Another major concern most people have when looking at aftermarket motorcycle exhausts is the sound. Loudness, depth, exhaust tone, and character vary significantly from one exhaust to another. The difference is even more pronounced when comparing slip-ons and full systems.
Once again, the flow of exhaust gasses determines how loud an exhaust is. The higher the volume of gasses exiting the system at high velocity, the louder the exhaust. You could say that exhaust volume and exhaust volume go hand-in-hand.
But when comparing sound, the shape of the muffler and the piping also come into play. Slapping on an aftermarket slip-on is actually a great way to enhance the sound of your motorcycle. Doing so can make your bike louder and deeper sounding.
However, full systems just have more hardware and room to play with. Installing a full system will produce louder, deeper, and fuller sound than with a slip-on. So while slip-ons are great if you want to change up the sound of your bike a little bit, a full system is still the better option.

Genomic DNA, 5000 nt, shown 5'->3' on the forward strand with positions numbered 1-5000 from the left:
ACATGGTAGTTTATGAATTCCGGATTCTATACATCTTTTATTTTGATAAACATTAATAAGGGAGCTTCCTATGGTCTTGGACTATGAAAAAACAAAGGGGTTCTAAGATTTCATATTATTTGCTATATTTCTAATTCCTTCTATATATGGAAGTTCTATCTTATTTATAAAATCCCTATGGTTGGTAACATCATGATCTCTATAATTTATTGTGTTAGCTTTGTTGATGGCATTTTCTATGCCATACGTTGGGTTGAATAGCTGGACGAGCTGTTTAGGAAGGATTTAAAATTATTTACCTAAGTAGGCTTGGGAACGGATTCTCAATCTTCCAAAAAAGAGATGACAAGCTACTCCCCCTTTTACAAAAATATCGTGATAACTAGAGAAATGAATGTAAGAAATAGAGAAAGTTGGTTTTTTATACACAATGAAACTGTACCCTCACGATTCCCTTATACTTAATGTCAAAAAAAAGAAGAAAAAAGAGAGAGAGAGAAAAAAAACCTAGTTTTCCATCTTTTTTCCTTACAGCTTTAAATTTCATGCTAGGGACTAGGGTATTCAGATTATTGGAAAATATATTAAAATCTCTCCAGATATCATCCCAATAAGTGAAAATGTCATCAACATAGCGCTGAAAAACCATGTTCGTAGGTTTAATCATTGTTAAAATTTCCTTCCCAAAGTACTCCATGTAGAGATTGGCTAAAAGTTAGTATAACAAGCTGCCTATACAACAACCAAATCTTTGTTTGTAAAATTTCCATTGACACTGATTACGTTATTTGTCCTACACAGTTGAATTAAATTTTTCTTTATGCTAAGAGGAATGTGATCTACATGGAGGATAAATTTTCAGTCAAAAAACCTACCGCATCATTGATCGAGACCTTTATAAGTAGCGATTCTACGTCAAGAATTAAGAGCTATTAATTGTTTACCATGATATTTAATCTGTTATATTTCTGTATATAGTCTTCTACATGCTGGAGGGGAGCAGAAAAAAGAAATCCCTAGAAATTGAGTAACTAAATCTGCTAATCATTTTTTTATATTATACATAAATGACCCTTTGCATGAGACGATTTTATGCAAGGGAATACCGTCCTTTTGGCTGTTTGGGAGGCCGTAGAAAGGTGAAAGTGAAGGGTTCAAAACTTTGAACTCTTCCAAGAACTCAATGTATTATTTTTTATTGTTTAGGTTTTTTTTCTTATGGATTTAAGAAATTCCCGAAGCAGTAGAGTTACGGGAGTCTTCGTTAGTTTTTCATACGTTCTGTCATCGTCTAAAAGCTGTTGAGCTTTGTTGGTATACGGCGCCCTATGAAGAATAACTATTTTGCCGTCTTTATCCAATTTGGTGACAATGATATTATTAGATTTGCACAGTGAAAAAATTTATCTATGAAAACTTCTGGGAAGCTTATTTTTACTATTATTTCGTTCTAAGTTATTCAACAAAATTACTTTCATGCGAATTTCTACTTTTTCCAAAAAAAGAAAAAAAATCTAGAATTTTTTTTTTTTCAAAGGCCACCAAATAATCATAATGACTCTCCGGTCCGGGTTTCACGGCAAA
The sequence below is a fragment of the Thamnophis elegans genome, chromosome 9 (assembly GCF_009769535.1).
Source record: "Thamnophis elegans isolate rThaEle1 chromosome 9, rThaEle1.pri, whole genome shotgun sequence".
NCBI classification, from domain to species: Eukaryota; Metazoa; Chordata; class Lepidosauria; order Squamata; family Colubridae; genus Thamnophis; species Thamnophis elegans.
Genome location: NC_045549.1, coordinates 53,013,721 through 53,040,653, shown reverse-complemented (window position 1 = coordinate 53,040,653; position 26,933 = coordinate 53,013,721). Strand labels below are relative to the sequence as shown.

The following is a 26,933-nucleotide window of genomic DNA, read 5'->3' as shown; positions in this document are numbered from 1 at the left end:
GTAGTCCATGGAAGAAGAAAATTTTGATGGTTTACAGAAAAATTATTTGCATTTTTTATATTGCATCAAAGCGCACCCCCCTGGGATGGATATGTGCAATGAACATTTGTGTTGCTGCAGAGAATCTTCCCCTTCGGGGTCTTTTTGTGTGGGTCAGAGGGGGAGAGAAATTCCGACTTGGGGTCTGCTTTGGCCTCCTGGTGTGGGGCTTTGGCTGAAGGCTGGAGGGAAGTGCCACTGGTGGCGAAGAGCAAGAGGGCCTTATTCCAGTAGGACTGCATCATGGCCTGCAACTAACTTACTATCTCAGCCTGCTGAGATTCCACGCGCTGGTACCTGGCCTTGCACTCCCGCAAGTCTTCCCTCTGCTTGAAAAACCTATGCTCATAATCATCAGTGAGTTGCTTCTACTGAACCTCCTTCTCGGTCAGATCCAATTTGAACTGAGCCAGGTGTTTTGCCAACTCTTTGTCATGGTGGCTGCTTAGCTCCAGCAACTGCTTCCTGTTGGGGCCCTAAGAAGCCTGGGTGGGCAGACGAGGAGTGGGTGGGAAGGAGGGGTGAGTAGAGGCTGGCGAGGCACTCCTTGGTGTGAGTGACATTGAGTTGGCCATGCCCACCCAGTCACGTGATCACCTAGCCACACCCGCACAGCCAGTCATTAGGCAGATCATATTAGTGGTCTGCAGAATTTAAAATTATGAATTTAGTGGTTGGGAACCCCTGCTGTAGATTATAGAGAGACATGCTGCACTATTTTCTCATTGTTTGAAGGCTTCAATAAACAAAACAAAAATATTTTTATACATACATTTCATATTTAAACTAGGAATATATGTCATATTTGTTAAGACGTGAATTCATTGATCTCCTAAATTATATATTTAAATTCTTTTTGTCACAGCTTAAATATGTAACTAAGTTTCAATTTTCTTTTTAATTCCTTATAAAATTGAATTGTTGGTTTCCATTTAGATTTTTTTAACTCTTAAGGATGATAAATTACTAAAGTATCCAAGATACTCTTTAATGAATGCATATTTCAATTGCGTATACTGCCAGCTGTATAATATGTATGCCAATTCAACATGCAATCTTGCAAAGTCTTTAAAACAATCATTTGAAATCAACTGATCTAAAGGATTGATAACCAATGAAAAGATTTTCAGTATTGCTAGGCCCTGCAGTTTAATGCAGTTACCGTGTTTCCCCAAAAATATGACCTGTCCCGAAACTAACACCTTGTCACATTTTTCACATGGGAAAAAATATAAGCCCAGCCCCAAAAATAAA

Full systems: 2
Motorcycle exhausts are meant to withstand the highest pressure and temperatures. This necessitates high build quality with premium materials that can stand up to the abuse and keep everything running smoothly.
It seems we have a tie on the premium materials side of things. Both slip-ons and full systems use the latest hardware with such materials as carbon fiber, stainless steel, aluminum, and even titanium on offer.
As for the quality of construction, both a slip-on and a full system exhaust from a reputable manufacturer will be largely the same. Sure, there are exceptions, but in most cases, the build quality is pretty much uniform between slip-ons and full systems. The status quo is maintained.
Full systems: 2
You know the value of lightweight motorcycle parts if you ride a sportbike on the track. And exhaust systems are ripe for weight savings. Stock exhausts have a lot of extra hardware that is installed by the manufacturer to comply with regulations. All of these components are heavy and rob you of some extra power.
Slip-ons and full systems alike are designed to be lighter than the stock parts they replace, so you get an improved power-weight ratio, easier maneuverability, etc.